Listen, Sis. I’m not even sure what the hell just happened, but those Bellhops from Palomo Spain are like 80% of my feed rn. I fully missed the show, first of all, so it was like a slow creep of fully-fleshed moodboard fodder and refurbished Drag Race hashtags before I even understood what all the gays were keeking over.
And I’m fully there with you: highkey yelling and midkey chapped with FOMO. That’s rare for NYFW (Not Yet France, Whocares…) basically a snooze button before Paris.
Honestly, I don’t even know how to describe what I watched. You’re in Palomo Hotel and suddenly you’re immersed in the crescendo of a gay, Spanish aria and Wes Anderson is manually swatching the palette. There’s ruffles and flounces, bath-wear as outerwear, and lace, sheerness, and sheen and just a total gag of queer contraband. And then it’s over and the models are hugging their influencer pals in the audience like a giant it-girl inside joke you’re too desperately un-Millennial to fully get.
Watch the runway finale (set to a tune by Amanda Lear) and read the rest of our review after the jump. Keep an eye out for the legendary Rossy de Palma.
And the thing is, technically on paper, the concept of boys in dresses is so flazéda-ish. But this is authentically the stuff of our prepubescent fashion dreams and it’s being paraded by queer nymphs who exude the kind of prohibitive cool that is so fucking Regina George all you can do is star them quietly on Grindr. I’m like irritated and turned on at the same time.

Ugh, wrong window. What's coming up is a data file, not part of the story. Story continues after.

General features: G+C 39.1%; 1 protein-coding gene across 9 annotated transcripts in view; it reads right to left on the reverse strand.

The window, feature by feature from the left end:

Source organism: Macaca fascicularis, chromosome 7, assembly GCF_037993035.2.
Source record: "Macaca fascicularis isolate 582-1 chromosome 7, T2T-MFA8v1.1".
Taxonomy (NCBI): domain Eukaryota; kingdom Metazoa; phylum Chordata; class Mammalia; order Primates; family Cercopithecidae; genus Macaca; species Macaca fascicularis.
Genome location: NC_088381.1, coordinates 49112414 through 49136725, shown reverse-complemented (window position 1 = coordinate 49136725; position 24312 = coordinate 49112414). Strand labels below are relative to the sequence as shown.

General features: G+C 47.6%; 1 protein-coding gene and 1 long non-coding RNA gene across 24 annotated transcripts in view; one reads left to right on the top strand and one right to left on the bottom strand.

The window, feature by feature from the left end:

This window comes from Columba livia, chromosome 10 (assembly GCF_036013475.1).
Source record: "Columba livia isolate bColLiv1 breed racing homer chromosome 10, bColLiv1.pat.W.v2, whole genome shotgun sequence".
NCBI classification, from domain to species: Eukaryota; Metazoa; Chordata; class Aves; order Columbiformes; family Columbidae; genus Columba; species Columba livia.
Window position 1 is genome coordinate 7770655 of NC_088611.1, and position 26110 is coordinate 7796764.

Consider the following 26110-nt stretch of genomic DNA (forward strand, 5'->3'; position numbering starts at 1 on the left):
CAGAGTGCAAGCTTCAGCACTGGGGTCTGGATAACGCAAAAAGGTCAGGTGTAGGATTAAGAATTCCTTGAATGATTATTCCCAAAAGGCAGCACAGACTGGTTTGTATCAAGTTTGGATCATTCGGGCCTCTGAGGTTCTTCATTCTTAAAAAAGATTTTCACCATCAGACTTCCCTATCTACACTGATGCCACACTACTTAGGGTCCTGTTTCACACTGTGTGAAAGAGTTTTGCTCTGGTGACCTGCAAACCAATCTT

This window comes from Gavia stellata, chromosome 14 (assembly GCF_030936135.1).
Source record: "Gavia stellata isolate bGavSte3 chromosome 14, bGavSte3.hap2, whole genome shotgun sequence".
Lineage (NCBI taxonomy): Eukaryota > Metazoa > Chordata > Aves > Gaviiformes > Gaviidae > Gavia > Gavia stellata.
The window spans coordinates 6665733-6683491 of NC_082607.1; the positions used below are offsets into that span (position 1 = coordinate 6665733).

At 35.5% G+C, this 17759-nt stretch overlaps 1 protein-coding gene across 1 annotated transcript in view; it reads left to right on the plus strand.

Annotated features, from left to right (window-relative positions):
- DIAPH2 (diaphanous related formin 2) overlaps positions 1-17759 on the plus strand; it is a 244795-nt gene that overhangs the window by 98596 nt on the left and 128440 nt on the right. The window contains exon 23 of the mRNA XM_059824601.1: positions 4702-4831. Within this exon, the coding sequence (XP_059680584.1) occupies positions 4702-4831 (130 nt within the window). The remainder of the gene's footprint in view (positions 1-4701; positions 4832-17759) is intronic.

First of all: I want satin bloomers now, so that’s new. And marabou trim on all the hems in all the land. And literally all of the footwear, especially those unexpected Tudor mules. As a matter of fact, the Tudor-meets-Diana-Ross-in-Mahogany vibe was very praying-hands-emoji.
And truth be told, this wasn’t even my favorite of Palomo’s shows. The tame tailoring in black and white was gorgeous, but like also kind of meh and I don’t really get the proportions on that tiered ruffle knit. But the fantasy is so potent and the narrative is so focused plus there’s literal actual fashion happening like it’s honestly such a bop.
This brand of Spanish Magic Realism is exactly the kind of cinematic escape we need. Because really, how dour and sobering is the political climate rn. Eew. We should always access this kind of queer daring. There was something honest in that drama and that’s always quite bold.
Plus, I read Lindsay Lohan was front row, and I can’t think of anything braver than the faux-slavic accent she’s been test-driving tbfh.
— Review by Pettina Aguilera (@hailmaryfullfiguredgrace)